Module Identifier RS33810  
Academic Year 2000/2001  
Co-ordinator Dr John Michael Warren  
Semester Semester 1  
Pre-Requisite RS11720 , RS20210 or, RS20310 or equivalents  
Assessment Exam   2 Hours   60%  
  Group project   Group project and presentation - to be submitted by the start of week 11   40%  

Aims of the module
To provide students with an understanding of the positive and negative environmental impacts of ecological farming systems, and an understanding of how to use nature design principles to enhance the environmental impacts.

Learning outcomes
On completion of the module the student should be able to:

(i) identify potential environmental impacts of particular production systems and practices;

(ii) know how to use design principles such as diversity, mutualism and feed-back loops to enhance the environmental impacts
of farming systems;

(iii) identify cultural and aesthetic capital in agriculture;

(iv) have an understanding of the problem of goal conflicts and the balance between environmental concerns and production

(v) analyse impact on the environment at farm level;

(vi) set up a nature-conservation plan on a farm level (including handling goal conflicts).

Syllabus / Curriculum design
The module will cover the following topics: Environmental impacts of agriculture; Sustainability criteria (time perspectives, goal-conflicts); Natural, cultural and aesthetic capital and life support functions of agriculture; Resource use, conservation and pollution (key issues, impacts of ecological agriculture, potential and techniques for improvement with respect to soils, water, nutrients, organic matter, agrochemicals, energy and atmosphere); Farm waste management planning; Biodiversity (wildlife and genetic biodiversity); Landscape ecology/agricultural habitat management; Creation/management of non-agricultural habitats; Whole-farm conservation planning; Landscape aesthetics; Landscape design/planning strategies; Measuring whole system quality; Environmental audit/impact assessment techniques; Natural capital measurement and valuation, Sustainability assessment methods. Whole farm conservation plans will be prepared as group projects.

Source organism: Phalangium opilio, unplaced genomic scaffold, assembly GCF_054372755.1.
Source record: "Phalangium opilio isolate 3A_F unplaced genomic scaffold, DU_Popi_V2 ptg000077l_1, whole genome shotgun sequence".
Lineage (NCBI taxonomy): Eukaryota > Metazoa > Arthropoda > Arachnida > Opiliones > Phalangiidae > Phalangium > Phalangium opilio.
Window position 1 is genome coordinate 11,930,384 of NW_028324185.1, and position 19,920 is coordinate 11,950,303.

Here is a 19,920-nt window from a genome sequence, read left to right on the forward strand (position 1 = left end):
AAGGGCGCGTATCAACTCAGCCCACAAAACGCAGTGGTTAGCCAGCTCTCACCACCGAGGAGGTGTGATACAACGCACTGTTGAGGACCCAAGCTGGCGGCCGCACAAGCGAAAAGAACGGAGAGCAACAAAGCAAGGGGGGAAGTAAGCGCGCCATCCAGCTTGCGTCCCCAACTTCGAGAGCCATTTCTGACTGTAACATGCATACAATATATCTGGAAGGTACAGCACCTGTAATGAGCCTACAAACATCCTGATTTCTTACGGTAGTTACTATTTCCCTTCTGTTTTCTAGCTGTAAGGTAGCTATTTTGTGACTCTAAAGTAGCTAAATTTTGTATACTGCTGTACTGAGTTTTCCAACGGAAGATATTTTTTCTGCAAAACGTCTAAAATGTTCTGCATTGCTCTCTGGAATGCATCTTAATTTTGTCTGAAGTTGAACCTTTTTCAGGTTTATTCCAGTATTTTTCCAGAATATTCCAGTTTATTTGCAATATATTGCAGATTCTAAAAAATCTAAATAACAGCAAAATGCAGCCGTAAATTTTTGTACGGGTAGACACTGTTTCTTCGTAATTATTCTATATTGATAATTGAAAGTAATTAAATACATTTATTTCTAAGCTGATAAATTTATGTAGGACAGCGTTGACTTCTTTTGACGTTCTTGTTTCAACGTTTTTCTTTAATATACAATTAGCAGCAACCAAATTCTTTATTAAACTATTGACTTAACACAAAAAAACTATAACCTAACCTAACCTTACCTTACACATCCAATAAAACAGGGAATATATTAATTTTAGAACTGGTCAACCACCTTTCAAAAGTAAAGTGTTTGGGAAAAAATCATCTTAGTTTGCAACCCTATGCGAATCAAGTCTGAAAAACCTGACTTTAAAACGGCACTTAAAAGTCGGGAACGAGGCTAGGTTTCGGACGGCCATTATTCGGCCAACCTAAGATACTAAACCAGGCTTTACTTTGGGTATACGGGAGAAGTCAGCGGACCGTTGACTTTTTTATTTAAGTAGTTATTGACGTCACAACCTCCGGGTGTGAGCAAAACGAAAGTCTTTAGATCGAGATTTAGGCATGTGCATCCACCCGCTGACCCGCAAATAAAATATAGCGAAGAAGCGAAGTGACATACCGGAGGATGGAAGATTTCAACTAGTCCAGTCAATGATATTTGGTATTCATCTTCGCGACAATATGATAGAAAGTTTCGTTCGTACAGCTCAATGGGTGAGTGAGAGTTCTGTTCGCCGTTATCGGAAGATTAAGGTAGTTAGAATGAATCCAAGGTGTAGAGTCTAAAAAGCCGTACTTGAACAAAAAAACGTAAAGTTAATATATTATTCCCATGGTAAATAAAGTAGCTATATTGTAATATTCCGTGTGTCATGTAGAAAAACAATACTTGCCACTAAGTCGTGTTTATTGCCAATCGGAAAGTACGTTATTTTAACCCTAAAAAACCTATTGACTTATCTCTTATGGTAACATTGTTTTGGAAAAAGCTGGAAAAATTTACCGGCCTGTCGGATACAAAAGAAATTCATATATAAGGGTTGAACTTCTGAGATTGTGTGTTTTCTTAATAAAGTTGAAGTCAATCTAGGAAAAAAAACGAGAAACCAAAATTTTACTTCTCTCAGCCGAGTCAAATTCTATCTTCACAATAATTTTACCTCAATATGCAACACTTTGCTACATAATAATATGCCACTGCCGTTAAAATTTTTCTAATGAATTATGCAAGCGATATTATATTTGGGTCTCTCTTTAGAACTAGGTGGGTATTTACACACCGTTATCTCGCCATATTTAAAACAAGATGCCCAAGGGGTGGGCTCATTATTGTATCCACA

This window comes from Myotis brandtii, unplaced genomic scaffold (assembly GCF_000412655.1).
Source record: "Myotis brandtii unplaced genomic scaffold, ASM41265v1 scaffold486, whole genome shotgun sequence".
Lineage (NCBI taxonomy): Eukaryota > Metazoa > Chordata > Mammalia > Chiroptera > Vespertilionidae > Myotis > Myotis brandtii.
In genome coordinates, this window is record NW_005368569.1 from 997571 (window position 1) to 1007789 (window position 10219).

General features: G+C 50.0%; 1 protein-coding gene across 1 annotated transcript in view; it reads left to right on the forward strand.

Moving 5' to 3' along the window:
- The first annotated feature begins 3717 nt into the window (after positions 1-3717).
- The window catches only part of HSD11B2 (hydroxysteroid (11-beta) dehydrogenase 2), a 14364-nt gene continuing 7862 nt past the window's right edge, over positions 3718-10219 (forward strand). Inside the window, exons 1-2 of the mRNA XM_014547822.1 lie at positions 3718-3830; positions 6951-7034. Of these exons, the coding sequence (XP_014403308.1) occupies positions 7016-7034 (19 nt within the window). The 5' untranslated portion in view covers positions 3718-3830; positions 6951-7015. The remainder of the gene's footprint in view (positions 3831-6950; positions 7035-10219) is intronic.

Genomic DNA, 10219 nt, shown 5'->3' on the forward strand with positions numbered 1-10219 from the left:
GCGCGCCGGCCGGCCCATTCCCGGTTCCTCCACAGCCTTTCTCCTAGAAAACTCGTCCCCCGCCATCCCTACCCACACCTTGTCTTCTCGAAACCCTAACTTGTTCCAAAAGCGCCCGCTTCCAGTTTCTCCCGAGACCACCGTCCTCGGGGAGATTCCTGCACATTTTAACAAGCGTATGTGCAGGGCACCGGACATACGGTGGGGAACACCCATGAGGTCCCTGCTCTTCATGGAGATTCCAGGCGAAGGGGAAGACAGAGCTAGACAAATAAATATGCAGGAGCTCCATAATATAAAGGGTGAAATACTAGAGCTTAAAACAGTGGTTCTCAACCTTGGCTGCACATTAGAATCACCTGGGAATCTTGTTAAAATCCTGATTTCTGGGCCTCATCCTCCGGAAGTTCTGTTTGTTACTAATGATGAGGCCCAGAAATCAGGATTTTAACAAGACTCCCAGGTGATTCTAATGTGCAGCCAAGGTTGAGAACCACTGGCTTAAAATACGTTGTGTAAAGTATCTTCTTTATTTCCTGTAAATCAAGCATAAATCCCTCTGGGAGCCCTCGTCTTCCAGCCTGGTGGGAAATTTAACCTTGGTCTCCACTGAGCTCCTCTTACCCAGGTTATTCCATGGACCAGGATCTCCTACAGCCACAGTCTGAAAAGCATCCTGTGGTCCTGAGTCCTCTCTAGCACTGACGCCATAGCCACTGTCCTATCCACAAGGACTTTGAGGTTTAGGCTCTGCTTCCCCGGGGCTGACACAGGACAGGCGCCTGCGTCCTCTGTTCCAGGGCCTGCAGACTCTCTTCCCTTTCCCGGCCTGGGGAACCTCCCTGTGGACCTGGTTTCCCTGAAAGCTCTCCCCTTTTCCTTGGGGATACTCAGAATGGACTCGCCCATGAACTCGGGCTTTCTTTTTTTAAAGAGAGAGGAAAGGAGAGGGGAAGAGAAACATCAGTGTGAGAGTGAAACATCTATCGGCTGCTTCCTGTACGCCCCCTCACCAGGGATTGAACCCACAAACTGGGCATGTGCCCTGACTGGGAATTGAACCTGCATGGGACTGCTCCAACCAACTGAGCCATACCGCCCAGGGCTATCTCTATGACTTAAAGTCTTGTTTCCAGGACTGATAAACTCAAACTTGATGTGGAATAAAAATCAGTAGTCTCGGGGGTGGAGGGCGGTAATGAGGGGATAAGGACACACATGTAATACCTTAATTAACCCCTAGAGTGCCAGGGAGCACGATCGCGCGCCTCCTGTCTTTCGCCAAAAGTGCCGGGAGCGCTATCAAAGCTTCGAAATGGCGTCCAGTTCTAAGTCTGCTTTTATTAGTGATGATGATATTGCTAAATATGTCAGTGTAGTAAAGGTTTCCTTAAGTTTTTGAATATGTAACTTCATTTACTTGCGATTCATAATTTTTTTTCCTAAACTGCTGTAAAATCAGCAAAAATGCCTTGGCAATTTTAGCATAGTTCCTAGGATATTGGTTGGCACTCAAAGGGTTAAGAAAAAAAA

Reading Lists
Arden-Clarke C. (1998) The environmental effects of conventional and organic/biological farming systems. I. Impacts on the soil.. Research Report RR-16. Political Ecology Research Group; Oxford
Arden-Clarke C. (1998) The environmental effects of conventional and organic/biological farming systems. II. Impacts on the crop ecosystem, wildlife and its habitats. Research Report RR-17. Political Ecology Research Group; Oxford.
(1995) Effects of organic farming on the landscape. Report to Countryside Commission. Entec, Warwick
(1992) Green fields - grey future. EC agricultural policy at the crossroads. Greenpeace, Amsterdam.
Lampkin N H. (1990) Organic farming. Farming Press
Redman M (ed.). (1992) Organic farming and the countryside.. Report for the Countryside Commission. British Organic Farmers, Bristol.
Unwin R et al. (1995) The effect of organic farming systems on aspects of the environment. A review for MAFF. ADAS, London.
(1995) Organic farming and biodiversity.. Conference proceedings. European Network for Organic Farming, Barcelona.

Chamberlain D, Fuller R and Brooks D. (1996) The effects of organic farming on birds. Elm Farm Research Centre Bulletin 21: 4-9.
Reganold J P, Elliott L F and Unger Y L. (1987) Long-term effects of organic and conventional farming on soil erosion.. Nature 330: 370-372.
Kristensen L (ed.). (1995) Nitrogen leaching in ecological agriculture. Biological Agriculture and Horticulture 11(1-4).